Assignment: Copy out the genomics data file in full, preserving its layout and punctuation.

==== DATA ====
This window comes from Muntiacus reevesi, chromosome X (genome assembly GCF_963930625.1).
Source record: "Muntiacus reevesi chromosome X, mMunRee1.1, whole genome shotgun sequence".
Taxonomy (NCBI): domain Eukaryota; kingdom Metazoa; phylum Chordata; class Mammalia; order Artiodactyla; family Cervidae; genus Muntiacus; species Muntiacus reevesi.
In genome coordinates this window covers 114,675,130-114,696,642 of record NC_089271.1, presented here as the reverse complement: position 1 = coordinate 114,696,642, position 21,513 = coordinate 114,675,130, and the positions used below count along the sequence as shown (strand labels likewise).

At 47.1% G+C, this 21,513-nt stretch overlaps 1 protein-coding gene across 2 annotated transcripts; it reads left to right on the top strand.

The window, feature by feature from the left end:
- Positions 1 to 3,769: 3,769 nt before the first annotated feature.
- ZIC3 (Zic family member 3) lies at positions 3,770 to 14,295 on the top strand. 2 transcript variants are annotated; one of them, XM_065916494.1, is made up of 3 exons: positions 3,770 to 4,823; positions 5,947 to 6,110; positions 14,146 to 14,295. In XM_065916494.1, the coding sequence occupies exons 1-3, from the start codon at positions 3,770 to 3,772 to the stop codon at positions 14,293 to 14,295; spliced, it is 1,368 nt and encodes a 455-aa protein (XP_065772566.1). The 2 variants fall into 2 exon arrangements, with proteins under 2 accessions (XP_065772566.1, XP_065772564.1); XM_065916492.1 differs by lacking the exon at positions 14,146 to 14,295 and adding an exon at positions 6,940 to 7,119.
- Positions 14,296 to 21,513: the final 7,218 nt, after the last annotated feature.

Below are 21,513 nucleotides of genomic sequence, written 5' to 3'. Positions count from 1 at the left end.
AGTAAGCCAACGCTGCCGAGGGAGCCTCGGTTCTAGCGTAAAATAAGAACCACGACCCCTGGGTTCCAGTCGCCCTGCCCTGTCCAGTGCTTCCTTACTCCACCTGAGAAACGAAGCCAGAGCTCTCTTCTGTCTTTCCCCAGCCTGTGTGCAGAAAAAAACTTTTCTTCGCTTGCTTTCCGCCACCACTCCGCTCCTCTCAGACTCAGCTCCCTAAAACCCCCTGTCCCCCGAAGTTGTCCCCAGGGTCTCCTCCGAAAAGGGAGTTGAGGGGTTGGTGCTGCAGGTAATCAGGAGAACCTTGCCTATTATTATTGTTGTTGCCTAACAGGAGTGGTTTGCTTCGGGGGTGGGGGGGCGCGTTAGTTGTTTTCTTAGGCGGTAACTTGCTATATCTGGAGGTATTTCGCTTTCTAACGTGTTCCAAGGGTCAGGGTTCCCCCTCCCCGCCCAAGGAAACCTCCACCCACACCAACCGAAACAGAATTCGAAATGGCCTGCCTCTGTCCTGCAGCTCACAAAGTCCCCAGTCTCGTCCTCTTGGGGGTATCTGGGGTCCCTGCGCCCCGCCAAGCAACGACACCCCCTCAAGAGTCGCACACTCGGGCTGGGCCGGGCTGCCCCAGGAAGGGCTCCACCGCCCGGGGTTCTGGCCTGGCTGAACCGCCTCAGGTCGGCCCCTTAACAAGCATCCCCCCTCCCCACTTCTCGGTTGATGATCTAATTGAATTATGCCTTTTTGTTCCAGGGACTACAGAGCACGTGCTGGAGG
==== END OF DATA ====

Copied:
This window comes from Muntiacus reevesi, chromosome X (genome assembly GCF_963930625.1).
Source record: "Muntiacus reevesi chromosome X, mMunRee1.1, whole genome shotgun sequence".
Taxonomy (NCBI): domain Eukaryota; kingdom Metazoa; phylum Chordata; class Mammalia; order Artiodactyla; family Cervidae; genus Muntiacus; species Muntiacus reevesi.
In genome coordinates this window covers 114,675,130-114,696,642 of record NC_089271.1, presented here as the reverse complement: position 1 = coordinate 114,696,642, position 21,513 = coordinate 114,675,130, and the positions used below count along the sequence as shown (strand labels likewise).

At 47.1% G+C, this 21,513-nt stretch overlaps 1 protein-coding gene across 2 annotated transcripts; it reads left to right on the top strand.

The window, feature by feature from the left end:
- Positions 1 to 3,769: 3,769 nt before the first annotated feature.
- ZIC3 (Zic family member 3) lies at positions 3,770 to 14,295 on the top strand. 2 transcript variants are annotated; one of them, XM_065916494.1, is made up of 3 exons: positions 3,770 to 4,823; positions 5,947 to 6,110; positions 14,146 to 14,295. In XM_065916494.1, the coding sequence occupies exons 1-3, from the start codon at positions 3,770 to 3,772 to the stop codon at positions 14,293 to 14,295; spliced, it is 1,368 nt and encodes a 455-aa protein (XP_065772566.1). The 2 variants fall into 2 exon arrangements, with proteins under 2 accessions (XP_065772566.1, XP_065772564.1); XM_065916492.1 differs by lacking the exon at positions 14,146 to 14,295 and adding an exon at positions 6,940 to 7,119.
- Positions 14,296 to 21,513: the final 7,218 nt, after the last annotated feature.

Below are 21,513 nucleotides of genomic sequence, written 5' to 3'. Positions count from 1 at the left end.
AGTAAGCCAACGCTGCCGAGGGAGCCTCGGTTCTAGCGTAAAATAAGAACCACGACCCCTGGGTTCCAGTCGCCCTGCCCTGTCCAGTGCTTCCTTACTCCACCTGAGAAACGAAGCCAGAGCTCTCTTCTGTCTTTCCCCAGCCTGTGTGCAGAAAAAAACTTTTCTTCGCTTGCTTTCCGCCACCACTCCGCTCCTCTCAGACTCAGCTCCCTAAAACCCCCTGTCCCCCGAAGTTGTCCCCAGGGTCTCCTCCGAAAAGGGAGTTGAGGGGTTGGTGCTGCAGGTAATCAGGAGAACCTTGCCTATTATTATTGTTGTTGCCTAACAGGAGTGGTTTGCTTCGGGGGTGGGGGGGCGCGTTAGTTGTTTTCTTAGGCGGTAACTTGCTATATCTGGAGGTATTTCGCTTTCTAACGTGTTCCAAGGGTCAGGGTTCCCCCTCCCCGCCCAAGGAAACCTCCACCCACACCAACCGAAACAGAATTCGAAATGGCCTGCCTCTGTCCTGCAGCTCACAAAGTCCCCAGTCTCGTCCTCTTGGGGGTATCTGGGGTCCCTGCGCCCCGCCAAGCAACGACACCCCCTCAAGAGTCGCACACTCGGGCTGGGCCGGGCTGCCCCAGGAAGGGCTCCACCGCCCGGGGTTCTGGCCTGGCTGAACCGCCTCAGGTCGGCCCCTTAACAAGCATCCCCCCTCCCCACTTCTCGGTTGATGATCTAATTGAATTATGCCTTTTTGTTCCAGGGACTACAGAGCACGTGCTGGAGG